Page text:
Don't cut corners where it counts. Quality comes first always.

Tweet this.

5. Rein in your to-do's.

There came a time about a month ago when I realized if I didn't choose a launch date for the course, I may never get it done. Then after announcing July 10th, I realized just how much work I had on my plate personally and professionally and that some things had to go.

This meant late nights and working on the weekends. This meant backing out of events that would distract me. This meant saying no to opportunities and fun things that I really wanted to do but knew I didn't have time for. As a recovering people pleaser, this was really tough for me. I hate disappointing people, but I knew what a finite amount of time I had and that I had to put myself and the essential to-do's first.

Takeaway: Sometimes it takes an urgent situation to finally get your priorities in line and help you realize that you can't say “yes” to everything.

6. Set up the finish line.

After weeks of slaving away at the course content, I was beginning to feel like I'd never get to the finish line. Do you know what finally got me through? Planning the actual launch! I came up with a very community-centered launch involving giveaways, casual creative chats, and bringing exposure to small businesses I believe in. All these things helped to reignite my spark and propel me forward to make the launch a reality.

Takeaway: When you're feeling stuck in the messy middle, sometimes the best thing is to start planning the party at the finish line and how amazing it will feel to be done.

7. compartmentalize.

Throughout the building and launching process, there were tons of hurdles in the form of things I'd never done before. It was tempting to let the fear of the unknown overwhelm me and send me into a paralysis from not knowing where to start. But I knew that wouldn't help me get any closer to my goals.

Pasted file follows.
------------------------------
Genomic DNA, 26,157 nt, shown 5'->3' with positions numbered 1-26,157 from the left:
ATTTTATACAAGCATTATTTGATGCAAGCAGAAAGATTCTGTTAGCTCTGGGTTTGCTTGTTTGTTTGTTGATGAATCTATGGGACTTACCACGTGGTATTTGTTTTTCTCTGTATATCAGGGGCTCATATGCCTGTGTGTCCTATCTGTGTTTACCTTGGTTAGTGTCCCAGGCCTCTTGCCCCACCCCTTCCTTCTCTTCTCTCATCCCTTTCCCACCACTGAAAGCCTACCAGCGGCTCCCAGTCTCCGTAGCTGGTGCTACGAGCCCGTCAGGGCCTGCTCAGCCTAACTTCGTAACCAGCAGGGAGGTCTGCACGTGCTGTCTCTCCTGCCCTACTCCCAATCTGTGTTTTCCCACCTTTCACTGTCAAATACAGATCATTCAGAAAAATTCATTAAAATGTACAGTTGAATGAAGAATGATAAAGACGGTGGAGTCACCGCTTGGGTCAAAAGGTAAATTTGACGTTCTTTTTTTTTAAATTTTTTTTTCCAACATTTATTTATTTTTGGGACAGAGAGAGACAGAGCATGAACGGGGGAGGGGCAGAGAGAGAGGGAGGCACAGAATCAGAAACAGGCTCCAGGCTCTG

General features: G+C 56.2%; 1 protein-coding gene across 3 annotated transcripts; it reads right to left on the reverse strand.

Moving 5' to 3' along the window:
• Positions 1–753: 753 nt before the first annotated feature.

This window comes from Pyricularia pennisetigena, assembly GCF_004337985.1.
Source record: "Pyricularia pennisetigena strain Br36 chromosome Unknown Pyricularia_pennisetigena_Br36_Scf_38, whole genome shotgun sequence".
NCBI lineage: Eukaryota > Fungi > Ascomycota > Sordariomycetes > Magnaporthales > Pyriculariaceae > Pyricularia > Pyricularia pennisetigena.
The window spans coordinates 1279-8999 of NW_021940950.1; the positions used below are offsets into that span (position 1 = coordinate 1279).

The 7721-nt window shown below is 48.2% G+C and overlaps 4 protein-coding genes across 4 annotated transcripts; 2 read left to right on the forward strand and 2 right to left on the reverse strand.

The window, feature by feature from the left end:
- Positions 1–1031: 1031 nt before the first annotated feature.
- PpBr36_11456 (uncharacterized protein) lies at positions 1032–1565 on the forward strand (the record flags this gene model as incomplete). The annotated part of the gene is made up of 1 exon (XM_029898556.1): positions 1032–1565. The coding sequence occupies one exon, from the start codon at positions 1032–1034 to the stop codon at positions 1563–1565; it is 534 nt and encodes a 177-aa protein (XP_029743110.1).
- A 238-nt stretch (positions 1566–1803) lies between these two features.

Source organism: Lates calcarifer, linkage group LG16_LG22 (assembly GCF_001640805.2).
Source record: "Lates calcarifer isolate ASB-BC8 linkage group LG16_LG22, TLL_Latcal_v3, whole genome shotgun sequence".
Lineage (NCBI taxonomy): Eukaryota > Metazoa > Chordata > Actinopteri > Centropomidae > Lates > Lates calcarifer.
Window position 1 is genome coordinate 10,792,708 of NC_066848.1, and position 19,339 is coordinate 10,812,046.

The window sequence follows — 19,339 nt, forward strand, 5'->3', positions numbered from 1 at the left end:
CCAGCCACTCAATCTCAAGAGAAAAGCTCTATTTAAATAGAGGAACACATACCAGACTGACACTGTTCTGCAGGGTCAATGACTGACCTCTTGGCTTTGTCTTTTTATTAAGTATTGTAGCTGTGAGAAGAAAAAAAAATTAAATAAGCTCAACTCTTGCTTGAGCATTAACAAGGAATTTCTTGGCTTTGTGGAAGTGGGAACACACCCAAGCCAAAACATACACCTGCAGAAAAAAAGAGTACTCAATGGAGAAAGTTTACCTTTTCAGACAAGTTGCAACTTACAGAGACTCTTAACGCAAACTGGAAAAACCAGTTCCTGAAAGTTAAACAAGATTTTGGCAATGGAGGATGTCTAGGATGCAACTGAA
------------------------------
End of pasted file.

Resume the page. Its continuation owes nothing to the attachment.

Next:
So instead I made a list—a really really long list of everything I had to do in the order I had to do it. I separated it by weeks and told myself that the later things I would figure out... well, later. I wouldn't allow myself to think about them until the time came, keeping me focused on the tasks at hand and helping me get there one baby step at a time.

Takeaway: It's pointless to worry about things that are out of your control right now. Figure out your priorities first, then tackle those most pressing tasks one at a time.

8. Try on some shoes.

Throughout this process, it's tempting to do things the way you see others doing them to get results—like hard-selling the heck out of their subscribers and pressuring them into buying. That's the kind of situation that tricked me into buying my course subscription too soon, and I know how gross it felt.

So instead I kept asking myself, how would I want to be “sold to?” The answer is not through intrusive ads or sleazy sales tactics. It's by being a real person who's genuinely excited about what she has to share, knowing how great it is and how much it will help people.

Takeaway: Remember to ask yourself, “How would I like to be sold to?” Go with your gut. If certain things make you feel gross when others do them, don't do that to your audience. Put yourself in their shoes.

9. Swallow your doubts & go for it.

As I mentioned already, planning the collaborative launch celebration was by far once of my favorite parts of this whole process. However, when it came to emailing all these amazing folks and brands, imposter syndrome almost got the best of me. All those “but who am I to do this?” and “why should they even care?” thoughts started ganging up on me, until I finally said enough with that.

Once I pushed my doubts aside and just went for it, I was pleasantly surprised by the amazing reception I got. Everyone I emailed was totally supportive and excited to be involved! Now imagine how glad I was that I didn't let fear get the best of me.

Takeaway: Everyone has doubts, but those that do the things worth remembering are the ones that push past them and go for it anyway.

10. Automate everything.

Being a one-woman-show, it's impossible to be everywhere at once doing all the things. That's why I've relied heavily on automation as my saving grace during this launch. Without services like Buffer, Later, MailChimp, and scheduling through dribbble, there's no way I could push out as much curated and consistent content as I have been. Nor would I want to try—talk about driving yourself nuts!

Takeaway: Scheduling and automation are key to seeming like you're everywhere at once without losing your sanity.

We're ten lessons in, and that's only half of the wisdom I have to share! Stay tuned as I'll be sharing the next ten tomorrow. Don't forget to swing by and take Illustrator Essentials for a spin!